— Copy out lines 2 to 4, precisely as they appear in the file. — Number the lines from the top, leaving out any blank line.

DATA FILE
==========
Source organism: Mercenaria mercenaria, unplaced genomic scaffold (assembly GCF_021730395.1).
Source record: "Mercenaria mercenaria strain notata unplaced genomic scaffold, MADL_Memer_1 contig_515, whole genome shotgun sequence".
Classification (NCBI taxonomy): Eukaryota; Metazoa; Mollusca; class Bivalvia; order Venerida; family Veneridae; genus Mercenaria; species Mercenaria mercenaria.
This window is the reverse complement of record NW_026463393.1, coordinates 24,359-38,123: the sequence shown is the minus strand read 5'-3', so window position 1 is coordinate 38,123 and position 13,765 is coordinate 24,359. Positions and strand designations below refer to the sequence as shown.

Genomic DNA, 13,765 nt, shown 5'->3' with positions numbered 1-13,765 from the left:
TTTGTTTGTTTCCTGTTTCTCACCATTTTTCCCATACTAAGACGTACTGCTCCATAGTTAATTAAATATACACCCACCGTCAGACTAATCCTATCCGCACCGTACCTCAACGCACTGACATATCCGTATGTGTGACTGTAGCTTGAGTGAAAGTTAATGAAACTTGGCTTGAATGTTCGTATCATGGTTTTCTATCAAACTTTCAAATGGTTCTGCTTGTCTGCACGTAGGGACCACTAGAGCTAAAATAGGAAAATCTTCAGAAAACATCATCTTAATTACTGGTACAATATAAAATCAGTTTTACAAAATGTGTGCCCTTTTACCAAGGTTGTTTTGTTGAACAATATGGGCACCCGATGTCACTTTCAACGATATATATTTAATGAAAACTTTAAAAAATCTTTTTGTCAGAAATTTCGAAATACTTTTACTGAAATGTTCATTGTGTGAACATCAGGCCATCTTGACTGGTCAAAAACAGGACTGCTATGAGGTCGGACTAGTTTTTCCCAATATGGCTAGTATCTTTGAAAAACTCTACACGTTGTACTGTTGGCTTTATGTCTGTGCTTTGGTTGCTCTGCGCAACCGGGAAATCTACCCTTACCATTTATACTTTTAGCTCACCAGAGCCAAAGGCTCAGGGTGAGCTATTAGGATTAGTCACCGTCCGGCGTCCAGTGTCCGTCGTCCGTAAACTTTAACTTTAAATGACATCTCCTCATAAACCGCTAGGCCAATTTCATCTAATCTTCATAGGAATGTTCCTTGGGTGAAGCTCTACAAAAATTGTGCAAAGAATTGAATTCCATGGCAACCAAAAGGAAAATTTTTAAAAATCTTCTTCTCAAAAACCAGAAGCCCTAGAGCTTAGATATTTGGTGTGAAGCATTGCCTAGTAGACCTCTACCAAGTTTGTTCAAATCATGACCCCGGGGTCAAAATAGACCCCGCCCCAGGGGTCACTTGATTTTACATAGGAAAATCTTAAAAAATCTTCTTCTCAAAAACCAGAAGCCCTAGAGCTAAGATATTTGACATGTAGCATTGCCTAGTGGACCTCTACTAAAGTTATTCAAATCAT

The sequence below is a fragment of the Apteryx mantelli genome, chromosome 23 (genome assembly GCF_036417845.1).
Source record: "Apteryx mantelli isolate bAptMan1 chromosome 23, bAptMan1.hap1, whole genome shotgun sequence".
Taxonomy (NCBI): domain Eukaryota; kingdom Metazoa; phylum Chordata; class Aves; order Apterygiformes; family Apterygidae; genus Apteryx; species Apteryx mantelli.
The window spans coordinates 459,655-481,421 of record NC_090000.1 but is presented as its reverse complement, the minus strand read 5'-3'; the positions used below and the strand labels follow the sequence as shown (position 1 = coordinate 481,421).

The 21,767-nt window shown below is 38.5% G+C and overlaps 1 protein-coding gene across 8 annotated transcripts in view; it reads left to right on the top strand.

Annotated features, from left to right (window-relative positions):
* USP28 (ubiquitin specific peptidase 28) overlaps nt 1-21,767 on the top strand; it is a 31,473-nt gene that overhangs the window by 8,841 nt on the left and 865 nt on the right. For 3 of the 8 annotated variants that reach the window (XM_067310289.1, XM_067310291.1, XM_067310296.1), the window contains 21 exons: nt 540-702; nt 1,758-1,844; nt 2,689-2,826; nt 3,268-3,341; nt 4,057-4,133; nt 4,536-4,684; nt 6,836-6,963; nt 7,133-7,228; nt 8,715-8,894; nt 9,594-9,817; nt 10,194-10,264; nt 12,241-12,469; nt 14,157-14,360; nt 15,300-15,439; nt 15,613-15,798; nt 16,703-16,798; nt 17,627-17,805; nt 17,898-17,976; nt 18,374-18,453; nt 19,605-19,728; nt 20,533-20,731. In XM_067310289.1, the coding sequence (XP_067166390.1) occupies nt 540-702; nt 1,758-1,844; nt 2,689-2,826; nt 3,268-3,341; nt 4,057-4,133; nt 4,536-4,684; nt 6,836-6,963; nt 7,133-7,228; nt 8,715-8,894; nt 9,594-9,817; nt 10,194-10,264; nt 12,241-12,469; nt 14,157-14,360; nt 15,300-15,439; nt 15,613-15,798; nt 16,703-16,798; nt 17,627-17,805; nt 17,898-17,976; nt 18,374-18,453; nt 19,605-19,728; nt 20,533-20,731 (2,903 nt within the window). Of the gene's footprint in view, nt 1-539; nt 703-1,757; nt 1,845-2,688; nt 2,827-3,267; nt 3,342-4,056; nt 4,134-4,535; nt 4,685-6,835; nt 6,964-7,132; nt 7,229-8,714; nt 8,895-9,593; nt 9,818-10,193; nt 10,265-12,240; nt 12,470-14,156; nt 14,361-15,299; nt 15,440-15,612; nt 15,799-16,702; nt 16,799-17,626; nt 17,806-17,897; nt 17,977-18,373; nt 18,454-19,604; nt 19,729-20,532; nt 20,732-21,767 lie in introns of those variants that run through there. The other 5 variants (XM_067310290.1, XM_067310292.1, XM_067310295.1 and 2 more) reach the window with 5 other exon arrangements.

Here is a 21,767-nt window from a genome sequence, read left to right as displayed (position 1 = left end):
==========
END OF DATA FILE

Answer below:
Source record: "Mercenaria mercenaria strain notata unplaced genomic scaffold, MADL_Memer_1 contig_515, whole genome shotgun sequence".
Classification (NCBI taxonomy): Eukaryota; Metazoa; Mollusca; class Bivalvia; order Venerida; family Veneridae; genus Mercenaria; species Mercenaria mercenaria.
This window is the reverse complement of record NW_026463393.1, coordinates 24,359-38,123: the sequence shown is the minus strand read 5'-3', so window position 1 is coordinate 38,123 and position 13,765 is coordinate 24,359. Positions and strand designations below refer to the sequence as shown.